6. You are completely misunderstanding the point of using a single ffmpeg instance. Let’s take an average distribution with a few popular media players: ffplay, mplayer, xine, vlc, GStreamer. Each time there is a security bug in ffmpeg (and recent experiments like zzuff showed we are likely to find more and more ones), you have to issue a security advisory for no less than five packages. When patching a beast like ffmpeg is horrible, patching it five times is what the security guys call a nightmare. Whatever you say, this is simply *not possible*. In Debian, we are down to “only” three, as the xine and vlc maintainers are using the Debian ffmpeg library. In fact, we could be down to one, but the GStreamer change was delayed post-etch, and the mplayer maintainer is just as brain-dead as the upstream mplayer developers (static linking teh r0><0rZ 178% sp33d 1mpr0v3m3nt lolZ).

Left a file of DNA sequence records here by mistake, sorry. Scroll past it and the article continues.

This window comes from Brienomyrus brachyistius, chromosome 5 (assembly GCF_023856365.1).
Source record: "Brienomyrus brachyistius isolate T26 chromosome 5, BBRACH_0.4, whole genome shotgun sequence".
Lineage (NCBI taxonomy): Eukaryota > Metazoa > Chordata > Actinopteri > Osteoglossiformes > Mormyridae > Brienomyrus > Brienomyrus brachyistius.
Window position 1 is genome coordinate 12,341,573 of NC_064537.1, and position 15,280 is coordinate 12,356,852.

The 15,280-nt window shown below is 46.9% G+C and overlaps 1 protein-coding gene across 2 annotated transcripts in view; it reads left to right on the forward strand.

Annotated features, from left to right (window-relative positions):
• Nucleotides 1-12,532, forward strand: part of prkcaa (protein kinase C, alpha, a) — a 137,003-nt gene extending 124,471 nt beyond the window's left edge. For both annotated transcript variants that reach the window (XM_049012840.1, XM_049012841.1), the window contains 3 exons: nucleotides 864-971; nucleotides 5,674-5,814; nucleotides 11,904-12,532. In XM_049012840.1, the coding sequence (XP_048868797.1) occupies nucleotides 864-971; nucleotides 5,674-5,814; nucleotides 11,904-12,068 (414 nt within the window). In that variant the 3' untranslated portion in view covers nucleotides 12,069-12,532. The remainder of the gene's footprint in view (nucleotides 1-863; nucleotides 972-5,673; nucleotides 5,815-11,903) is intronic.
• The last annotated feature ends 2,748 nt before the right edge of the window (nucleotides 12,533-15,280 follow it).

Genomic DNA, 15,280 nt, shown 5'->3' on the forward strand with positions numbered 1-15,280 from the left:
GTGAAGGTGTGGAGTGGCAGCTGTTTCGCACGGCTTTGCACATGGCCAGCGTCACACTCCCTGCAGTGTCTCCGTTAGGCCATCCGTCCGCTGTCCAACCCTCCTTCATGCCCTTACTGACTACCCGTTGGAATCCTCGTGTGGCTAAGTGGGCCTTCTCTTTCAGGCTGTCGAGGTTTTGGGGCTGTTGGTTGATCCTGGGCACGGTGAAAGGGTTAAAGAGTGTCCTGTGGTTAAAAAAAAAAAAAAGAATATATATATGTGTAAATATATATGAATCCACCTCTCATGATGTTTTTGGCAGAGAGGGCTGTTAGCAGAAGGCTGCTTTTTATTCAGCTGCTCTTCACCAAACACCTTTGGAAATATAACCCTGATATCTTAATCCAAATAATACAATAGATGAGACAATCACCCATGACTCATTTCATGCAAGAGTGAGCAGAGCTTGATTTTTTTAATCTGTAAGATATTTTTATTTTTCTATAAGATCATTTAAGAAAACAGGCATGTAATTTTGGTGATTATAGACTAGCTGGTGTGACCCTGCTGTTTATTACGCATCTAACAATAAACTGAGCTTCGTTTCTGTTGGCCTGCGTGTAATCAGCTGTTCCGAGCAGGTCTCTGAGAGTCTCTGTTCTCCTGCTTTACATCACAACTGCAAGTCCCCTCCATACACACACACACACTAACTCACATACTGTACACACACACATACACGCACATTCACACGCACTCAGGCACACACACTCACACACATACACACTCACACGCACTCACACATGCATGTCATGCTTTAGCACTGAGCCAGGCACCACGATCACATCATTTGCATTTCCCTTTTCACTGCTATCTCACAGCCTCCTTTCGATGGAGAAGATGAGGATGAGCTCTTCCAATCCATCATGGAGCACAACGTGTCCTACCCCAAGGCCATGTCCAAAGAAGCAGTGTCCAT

The reason all of this is possible is that the Debian ffmpeg maintainer is committed to provide API stable packages for reasonable periods of times. Even better, security updates don’t even require more than one build because he provides a shared library with a *stable ABI*. Just like any f*cking stupid library in the system (yes, even libxul, which gets the same treatment). Of course, stabilizing these ffmpeg packages is critical but it’s done very carefully by a developer who knows well these issues, and it simplifies considerably our development process. When there is a ffmpeg related issue, there is no need to blame all GStreamer, xine, vlc and mplayer developers: we can just deal with the issue at a single place. Sure, we have to maintain that interface which is distribution-specific, but a distribution like Debian is a large enough organization to do that, and the gains are *huge*.